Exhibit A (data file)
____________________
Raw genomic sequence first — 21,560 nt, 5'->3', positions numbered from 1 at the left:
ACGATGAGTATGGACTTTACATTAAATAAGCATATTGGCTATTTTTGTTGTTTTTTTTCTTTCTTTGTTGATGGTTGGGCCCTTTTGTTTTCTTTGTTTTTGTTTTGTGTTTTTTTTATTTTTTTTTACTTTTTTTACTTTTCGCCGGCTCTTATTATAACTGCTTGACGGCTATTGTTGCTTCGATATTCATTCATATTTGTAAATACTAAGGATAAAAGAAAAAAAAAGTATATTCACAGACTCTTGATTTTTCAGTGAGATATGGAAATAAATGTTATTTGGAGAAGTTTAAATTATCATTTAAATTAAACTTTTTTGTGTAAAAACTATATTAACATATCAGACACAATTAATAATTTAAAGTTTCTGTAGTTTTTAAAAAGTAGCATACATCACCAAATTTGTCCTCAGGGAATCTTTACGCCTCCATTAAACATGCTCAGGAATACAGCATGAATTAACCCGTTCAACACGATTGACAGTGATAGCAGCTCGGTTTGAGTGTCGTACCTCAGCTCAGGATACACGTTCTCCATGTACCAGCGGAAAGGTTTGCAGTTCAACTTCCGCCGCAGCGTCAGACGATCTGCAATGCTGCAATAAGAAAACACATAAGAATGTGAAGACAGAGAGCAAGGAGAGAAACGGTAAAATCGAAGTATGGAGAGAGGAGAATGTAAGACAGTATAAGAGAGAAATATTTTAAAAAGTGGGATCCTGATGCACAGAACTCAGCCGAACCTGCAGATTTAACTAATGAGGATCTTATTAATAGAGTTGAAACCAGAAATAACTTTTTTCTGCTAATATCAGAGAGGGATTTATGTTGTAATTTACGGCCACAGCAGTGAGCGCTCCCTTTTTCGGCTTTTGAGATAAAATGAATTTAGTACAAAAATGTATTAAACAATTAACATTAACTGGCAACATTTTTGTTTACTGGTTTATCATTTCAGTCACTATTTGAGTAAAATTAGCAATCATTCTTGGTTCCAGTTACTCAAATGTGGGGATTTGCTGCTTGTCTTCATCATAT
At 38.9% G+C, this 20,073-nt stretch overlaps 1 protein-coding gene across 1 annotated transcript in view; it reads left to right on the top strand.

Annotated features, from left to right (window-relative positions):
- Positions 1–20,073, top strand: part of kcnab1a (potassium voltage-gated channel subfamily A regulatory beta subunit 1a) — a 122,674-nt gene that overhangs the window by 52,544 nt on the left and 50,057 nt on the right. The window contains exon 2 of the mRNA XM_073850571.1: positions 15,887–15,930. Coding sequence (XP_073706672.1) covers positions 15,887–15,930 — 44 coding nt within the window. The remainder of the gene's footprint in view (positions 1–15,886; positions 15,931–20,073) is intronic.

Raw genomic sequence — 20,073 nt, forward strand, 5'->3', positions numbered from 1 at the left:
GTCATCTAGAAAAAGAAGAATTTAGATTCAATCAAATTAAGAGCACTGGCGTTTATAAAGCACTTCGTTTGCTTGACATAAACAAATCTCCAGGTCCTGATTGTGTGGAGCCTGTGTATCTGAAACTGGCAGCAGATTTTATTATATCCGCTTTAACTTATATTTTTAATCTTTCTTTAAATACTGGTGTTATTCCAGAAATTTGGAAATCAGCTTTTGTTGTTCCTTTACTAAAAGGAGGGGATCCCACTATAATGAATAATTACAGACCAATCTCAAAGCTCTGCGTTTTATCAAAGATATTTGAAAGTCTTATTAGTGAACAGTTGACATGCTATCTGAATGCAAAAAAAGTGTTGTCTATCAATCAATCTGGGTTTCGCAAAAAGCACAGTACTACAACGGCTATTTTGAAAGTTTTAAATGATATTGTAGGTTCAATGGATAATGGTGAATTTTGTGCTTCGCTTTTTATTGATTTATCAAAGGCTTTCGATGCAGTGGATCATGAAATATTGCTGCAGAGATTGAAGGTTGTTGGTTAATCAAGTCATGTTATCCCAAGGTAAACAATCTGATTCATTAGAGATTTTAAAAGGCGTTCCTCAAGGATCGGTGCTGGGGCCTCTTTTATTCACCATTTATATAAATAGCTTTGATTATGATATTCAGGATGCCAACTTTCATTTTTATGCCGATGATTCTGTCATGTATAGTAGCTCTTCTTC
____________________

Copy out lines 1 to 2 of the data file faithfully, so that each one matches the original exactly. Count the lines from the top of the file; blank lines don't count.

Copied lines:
Raw genomic sequence first — 21,560 nt, 5'->3', positions numbered from 1 at the left:
ACGATGAGTATGGACTTTACATTAAATAAGCATATTGGCTATTTTTGTTGTTTTTTTTCTTTCTTTGTTGATGGTTGGGCCCTTTTGTTTTCTTTGTTTTTGTTTTGTGTTTTTTTTATTTTTTTTTACTTTTTTTACTTTTCGCCGGCTCTTATTATAACTGCTTGACGGCTATTGTTGCTTCGATATTCATTCATATTTGTAAATACTAAGGATAAAAGAAAAAAAAAGTATATTCACAGACTCTTGATTTTTCAGTGAGATATGGAAATAAATGTTATTTGGAGAAGTTTAAATTATCATTTAAATTAAACTTTTTTGTGTAAAAACTATATTAACATATCAGACACAATTAATAATTTAAAGTTTCTGTAGTTTTTAAAAAGTAGCATACATCACCAAATTTGTCCTCAGGGAATCTTTACGCCTCCATTAAACATGCTCAGGAATACAGCATGAATTAACCCGTTCAACACGATTGACAGTGATAGCAGCTCGGTTTGAGTGTCGTACCTCAGCTCAGGATACACGTTCTCCATGTACCAGCGGAAAGGTTTGCAGTTCAACTTCCGCCGCAGCGTCAGACGATCTGCAATGCTGCAATAAGAAAACACATAAGAATGTGAAGACAGAGAGCAAGGAGAGAAACGGTAAAATCGAAGTATGGAGAGAGGAGAATGTAAGACAGTATAAGAGAGAAATATTTTAAAAAGTGGGATCCTGATGCACAGAACTCAGCCGAACCTGCAGATTTAACTAATGAGGATCTTATTAATAGAGTTGAAACCAGAAATAACTTTTTTCTGCTAATATCAGAGAGGGATTTATGTTGTAATTTACGGCCACAGCAGTGAGCGCTCCCTTTTTCGGCTTTTGAGATAAAATGAATTTAGTACAAAAATGTATTAAACAATTAACATTAACTGGCAACATTTTTGTTTACTGGTTTATCATTTCAGTCACTATTTGAGTAAAATTAGCAATCATTCTTGGTTCCAGTTACTCAAATGTGGGGATTTGCTGCTTGTCTTCATCATAT